Abolish obsolete laws, Geingob urges judiciary

Home National Abolish obsolete laws, Geingob urges judiciary

WINDHOEK- President Hage Geingob says the judiciary system should ensure all unjust laws from the apartheid-era are replaced with just laws in a democratic Namibia.  

In December, the National Assembly vowed that it is determined to get rid of the existing 143 obsolete laws after the Minister of Justice Sacky Shanghala tabled the long-awaited Repeal of Obsolete Laws Bill (Bill No 21 of 2018) in the National Assembly in November last year. 

The Bill provides for the repeal of certain obsolete laws and for incidental matters. 
Many of these laws, by-laws, regulations, proclamations and ordinances are discriminatory on the grounds of sex, race, colour, ethnic origin, religion, creed and social and economic status.

Some of the obsolete laws that Parliament wants to repeal started being implemented from 1915.
Therefore, parliamentarians reasoned that most of these laws were crafted with the intention to enforce apartheid white supremacy, to instil racial segregation, divide and rule Namibian people based on ethnic lines and to dehumanise them.
“We displaced the apartheid regime, which was a perverted form of government and replaced it with a true form of government. For this reason, our people cannot continue to be subjected to archaic and discriminatory laws anymore,” Geingob remarked yesterday when he addressed the justice system fraternity in Windhoek.     
Furthermore, he said it is imperative that they introduce laws to help combat a number of social ills that are hampering socio-economic progress in Namibia. 

 According to him, as he recognises the effort and commitment made with the view to improving the wellbeing of all citizens, he noted with concern the prevalence of incidents of gender-based violence within communities.   
He maintained it is a source of great concern that the nation continues to lose innocent lives, especially those of women and girls, as a result of gender-based violence, perpetrated mostly by men.   

He is however pleased by the various initiatives introduced by the stakeholders in the criminal justice system as part of the process of intensifying the ongoing campaign to combat gender-based violence in the country.  
Geingob therefore urged all institutions involved in law and decision making to continue working tirelessly to find solutions to these heinous crimes.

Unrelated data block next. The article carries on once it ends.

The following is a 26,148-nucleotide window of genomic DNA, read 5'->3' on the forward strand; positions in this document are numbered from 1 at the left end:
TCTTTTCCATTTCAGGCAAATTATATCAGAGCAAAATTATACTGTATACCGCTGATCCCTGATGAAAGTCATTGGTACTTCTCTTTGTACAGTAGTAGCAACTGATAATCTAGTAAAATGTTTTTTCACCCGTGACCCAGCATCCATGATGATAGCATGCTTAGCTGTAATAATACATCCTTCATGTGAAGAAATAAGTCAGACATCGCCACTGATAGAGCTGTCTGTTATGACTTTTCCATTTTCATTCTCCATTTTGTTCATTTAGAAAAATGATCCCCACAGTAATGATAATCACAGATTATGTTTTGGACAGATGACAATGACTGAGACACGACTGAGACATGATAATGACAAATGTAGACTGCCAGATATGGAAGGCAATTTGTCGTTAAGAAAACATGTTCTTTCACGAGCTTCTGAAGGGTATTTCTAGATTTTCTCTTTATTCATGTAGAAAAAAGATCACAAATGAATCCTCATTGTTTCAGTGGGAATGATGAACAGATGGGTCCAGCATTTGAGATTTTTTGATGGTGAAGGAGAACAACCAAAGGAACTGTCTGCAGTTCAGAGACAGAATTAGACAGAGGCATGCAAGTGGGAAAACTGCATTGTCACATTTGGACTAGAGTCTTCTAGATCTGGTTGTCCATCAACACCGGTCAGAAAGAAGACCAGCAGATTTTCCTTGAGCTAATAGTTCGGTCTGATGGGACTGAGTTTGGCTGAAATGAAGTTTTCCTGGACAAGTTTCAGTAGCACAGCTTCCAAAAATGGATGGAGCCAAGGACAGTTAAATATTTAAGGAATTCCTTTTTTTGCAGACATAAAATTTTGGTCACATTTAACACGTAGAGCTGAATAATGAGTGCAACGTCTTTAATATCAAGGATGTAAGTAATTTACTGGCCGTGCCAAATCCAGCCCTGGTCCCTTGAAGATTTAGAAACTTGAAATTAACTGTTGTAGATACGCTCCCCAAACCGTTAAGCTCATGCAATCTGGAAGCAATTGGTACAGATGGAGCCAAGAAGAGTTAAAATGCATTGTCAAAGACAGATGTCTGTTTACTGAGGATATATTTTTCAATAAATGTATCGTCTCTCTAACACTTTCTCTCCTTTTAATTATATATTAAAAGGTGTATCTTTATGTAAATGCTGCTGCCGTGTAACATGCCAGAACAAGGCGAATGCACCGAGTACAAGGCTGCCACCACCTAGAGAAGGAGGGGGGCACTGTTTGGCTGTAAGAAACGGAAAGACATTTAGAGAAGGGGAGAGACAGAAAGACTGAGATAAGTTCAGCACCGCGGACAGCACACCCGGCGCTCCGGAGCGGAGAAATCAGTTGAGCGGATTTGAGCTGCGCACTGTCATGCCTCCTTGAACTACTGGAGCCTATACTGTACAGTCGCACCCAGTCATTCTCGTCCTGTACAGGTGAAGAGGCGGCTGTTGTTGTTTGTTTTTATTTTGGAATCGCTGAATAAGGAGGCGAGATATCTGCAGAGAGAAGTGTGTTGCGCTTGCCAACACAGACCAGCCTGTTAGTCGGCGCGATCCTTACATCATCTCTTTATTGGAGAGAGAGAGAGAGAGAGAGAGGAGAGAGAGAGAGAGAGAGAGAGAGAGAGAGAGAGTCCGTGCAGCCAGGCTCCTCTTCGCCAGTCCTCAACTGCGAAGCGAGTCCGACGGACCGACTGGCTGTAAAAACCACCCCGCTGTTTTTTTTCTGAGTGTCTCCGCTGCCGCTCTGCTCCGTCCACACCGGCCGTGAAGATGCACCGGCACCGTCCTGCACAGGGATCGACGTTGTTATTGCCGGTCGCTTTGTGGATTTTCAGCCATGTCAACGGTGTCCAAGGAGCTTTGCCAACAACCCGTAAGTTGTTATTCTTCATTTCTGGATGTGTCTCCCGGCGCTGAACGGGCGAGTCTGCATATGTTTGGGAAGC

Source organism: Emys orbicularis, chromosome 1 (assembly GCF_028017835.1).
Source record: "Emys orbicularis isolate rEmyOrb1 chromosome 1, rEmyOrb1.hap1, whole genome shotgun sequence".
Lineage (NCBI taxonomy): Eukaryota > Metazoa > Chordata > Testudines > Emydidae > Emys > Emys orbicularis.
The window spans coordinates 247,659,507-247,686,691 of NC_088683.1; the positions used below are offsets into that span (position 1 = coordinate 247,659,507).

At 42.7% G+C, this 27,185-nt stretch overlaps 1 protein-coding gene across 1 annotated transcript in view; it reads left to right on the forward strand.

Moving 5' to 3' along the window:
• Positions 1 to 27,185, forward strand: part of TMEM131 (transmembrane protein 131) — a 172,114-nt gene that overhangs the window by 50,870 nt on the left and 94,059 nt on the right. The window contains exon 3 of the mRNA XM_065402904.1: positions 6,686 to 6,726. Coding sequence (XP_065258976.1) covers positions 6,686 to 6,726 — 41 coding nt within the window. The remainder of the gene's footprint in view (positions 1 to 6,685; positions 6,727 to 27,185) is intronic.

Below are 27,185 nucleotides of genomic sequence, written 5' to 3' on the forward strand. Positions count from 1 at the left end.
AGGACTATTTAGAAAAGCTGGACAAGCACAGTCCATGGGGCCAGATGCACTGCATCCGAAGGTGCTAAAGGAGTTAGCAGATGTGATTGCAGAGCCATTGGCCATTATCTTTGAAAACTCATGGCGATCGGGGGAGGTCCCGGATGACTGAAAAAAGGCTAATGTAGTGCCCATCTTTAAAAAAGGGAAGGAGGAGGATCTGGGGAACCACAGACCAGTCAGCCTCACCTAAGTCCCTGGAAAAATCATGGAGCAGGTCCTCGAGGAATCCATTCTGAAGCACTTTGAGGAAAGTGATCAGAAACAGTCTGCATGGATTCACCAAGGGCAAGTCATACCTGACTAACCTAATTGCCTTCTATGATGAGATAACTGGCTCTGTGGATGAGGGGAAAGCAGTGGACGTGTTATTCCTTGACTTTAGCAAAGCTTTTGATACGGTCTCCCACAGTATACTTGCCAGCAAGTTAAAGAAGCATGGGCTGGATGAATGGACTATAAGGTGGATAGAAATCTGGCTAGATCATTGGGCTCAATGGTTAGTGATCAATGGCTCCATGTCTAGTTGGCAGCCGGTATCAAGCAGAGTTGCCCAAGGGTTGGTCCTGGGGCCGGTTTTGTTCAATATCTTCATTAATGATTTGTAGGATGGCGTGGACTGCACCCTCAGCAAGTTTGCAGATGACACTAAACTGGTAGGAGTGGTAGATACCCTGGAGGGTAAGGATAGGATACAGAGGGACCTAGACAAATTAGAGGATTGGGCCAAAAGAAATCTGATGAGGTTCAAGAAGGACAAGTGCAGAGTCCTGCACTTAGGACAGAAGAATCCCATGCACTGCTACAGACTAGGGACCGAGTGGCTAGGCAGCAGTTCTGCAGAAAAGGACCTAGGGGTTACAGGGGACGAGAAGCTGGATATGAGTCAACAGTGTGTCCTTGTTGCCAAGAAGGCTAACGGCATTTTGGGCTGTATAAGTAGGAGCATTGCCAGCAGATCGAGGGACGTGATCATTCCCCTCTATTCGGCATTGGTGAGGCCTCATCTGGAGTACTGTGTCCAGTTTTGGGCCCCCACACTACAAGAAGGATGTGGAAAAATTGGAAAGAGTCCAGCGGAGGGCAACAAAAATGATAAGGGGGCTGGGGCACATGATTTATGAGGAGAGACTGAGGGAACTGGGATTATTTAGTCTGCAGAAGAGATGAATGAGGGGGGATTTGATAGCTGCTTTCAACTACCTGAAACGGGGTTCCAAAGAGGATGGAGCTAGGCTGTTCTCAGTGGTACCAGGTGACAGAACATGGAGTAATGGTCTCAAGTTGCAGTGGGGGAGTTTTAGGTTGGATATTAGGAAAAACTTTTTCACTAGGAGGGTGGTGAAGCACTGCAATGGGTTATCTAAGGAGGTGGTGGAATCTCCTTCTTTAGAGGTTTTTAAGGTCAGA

Making her contribution during the Repeal of Obsolete Laws Bill (Bill No 21 of 2018) in the National Assembly in December, Swapo Chief Whip Evelyn !Nawases-Taeyele said she is in support of the initiative of the Minister of Justice to get rid of obsolete laws. 

“When we speak of obsolete laws, we are referring to laws that are outdated and no longer responsive to a democratic Namibia. Some of these laws are very old, laws that were passed then, to meet a particular emergency and then just stayed in place. I believe that the Ministry of Justice and the Law Reform and Development Commission (LRDC] will be best placed to inform us why there was a delay in repealing these laws,” she noted. 

In 2010, the National Assembly Standing Committee on Constitutional and Legal Affairs conducted regional consultations in the Zambezi, Kavango East and West, and Otjozondjupa regions. 

The regional consultations focused on the accessibility of the Namibian legal and justice system. Concerns and frustrations with regards to obsolete and outdated laws also emanated from those public consultations. 
In its final report tabled in June 2011, that committee made specific recommendations requesting the LRDC to review, amend, or repeal some of the outdated pieces of legislations. 

The laws the committee identified at the time were the Administration of Estates Act No 66 of 1965; The Wills Acts: No 7 of 1953; Intestate Succession Ordinance No 12 of 1944, Schedule 2 of the Administration of Estates (Rehoboth Gebiet), Proclamation No 36 of 1941, Laws regulating marriages north of the Red Line, Pension Fund Act and the Divorce Law. The committee recommended that the Ministry of Justice expedite the enactment of a statute dealing with divorce proceedings and provide for a no-fault grounds system. 

However, the Swapo Chief Whip said she is informed that this process is underway. 
Further, she said divorce proceedings can be expensive and lengthy, which is an issue that touches on access to justice that equally requires urgent attention.

Parliament recently passed the law and regulation regarding town, urban and regional planning through the Urban and Regional Planning Act (No 5 of 2018).

The intention of the Bill is to remove 143 proclamations, ordinances and Acts from the statute books, through the Repeal of Obsolete Laws Bill.